About Ray C. Bliss
Republican National Committee Chair, 1965-1969
Ray C. Bliss began his political career as an errand boy for an Akron, Ohio mayoral race in 1931, and he progressed to become a living legend in the Republican Party, serving as its national chairman from 1965 to 1969. Bliss is credited with breathing life back into the GOP after Barry Goldwater's presidential defeat in 1964, as well as for his role in strengthening the two-party system.
Ray C. Bliss
His involvement in all levels of party politics is the legacy for which Bliss is best remembered, along with his capacity to motivate grassroots organizations. Bliss recognized that the success of the American political system rested on vigorous two-party competition, and that competitive parties are built from the bottom-up. During his 50-year political career, Bliss served as party chairman at the county, state, and national levels. As such, he played a major role in electing Republican presidents, governors, legislators, mayors, and other local officials.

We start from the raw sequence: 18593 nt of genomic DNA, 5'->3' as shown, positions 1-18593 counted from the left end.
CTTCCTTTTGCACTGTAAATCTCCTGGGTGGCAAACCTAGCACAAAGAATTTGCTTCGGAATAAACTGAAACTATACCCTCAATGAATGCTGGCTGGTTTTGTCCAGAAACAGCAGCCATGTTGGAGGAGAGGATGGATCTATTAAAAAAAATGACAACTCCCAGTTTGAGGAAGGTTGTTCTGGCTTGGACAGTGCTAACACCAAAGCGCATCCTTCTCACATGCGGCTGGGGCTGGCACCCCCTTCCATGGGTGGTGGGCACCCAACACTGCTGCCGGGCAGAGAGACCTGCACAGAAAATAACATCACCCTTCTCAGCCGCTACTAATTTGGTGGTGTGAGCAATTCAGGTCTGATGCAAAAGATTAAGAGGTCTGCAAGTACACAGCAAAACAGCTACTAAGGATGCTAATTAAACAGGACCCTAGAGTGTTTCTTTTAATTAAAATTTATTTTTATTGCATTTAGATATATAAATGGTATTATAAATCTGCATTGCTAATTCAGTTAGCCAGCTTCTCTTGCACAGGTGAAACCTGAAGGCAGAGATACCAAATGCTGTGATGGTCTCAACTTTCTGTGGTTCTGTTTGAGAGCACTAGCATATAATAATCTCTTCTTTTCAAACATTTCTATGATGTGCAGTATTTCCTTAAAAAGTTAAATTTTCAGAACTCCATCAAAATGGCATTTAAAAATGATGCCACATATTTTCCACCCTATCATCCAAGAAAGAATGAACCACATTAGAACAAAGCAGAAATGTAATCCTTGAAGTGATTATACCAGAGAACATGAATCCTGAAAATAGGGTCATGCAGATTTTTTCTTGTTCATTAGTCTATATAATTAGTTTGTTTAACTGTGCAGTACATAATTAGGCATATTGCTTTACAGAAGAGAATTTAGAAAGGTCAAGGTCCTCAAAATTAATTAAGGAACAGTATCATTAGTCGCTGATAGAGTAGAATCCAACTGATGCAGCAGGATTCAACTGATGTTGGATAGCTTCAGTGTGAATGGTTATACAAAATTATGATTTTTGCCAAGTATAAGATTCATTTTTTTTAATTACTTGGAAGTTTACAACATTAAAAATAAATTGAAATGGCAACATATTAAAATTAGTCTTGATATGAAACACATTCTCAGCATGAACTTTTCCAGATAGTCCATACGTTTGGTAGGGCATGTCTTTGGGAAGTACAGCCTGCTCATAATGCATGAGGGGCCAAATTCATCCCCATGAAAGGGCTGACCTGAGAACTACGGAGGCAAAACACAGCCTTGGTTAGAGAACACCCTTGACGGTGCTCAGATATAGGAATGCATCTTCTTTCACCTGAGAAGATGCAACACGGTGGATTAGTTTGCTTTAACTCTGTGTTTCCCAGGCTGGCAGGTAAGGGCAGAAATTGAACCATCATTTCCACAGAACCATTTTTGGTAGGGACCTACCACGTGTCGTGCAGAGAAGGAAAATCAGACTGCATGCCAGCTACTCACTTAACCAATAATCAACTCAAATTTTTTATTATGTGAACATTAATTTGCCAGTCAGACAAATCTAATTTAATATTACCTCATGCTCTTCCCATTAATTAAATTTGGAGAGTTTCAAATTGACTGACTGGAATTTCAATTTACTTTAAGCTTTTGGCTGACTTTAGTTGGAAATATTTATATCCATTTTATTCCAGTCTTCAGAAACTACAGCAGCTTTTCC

In 1949, Bliss was called to Columbus, Ohio to rebuild the state's Republican Party. With his assistance, the party moved from winning one in eight races in 1948 to winning five out of seven races in 1950, and it gained control of the state legislatures. In 1965, Bliss was summoned to Washington, D.C. to perform a similar service for the national GOP. Four years later, a Republican was in the White House, and the party had gained 14 governorships, 11 U.S. Senate seats, and 52 seats in the U.S. House of Representatives.
Bliss believed above all in winning elections. Accordingly, he saw diversity and inclusiveness within parties as more important than ideological purity. He was also an innovator in campaign techniques, pioneering the use of public opinion polls and television in elections. Bliss was a skilled statesman. His professionalism and integrity have served as a model for generations of party activists.
In 1986, the University of Akron established the Ray C. Bliss Institute of Applied Politics to promote citizen knowledge and participation in the political process, values in which Bliss strongly believed. The Bliss Institute also recognizes Bliss' long association with The University of Akron. Ray Bliss earned his Bachelor of Arts degree from the University in 1935 as well as an honorary Doctor of Humane Letters degree in 1968. He served on The University of Akron Board of Trustees for nine-and-a-half years, and was chairman at the time of his death in 1981.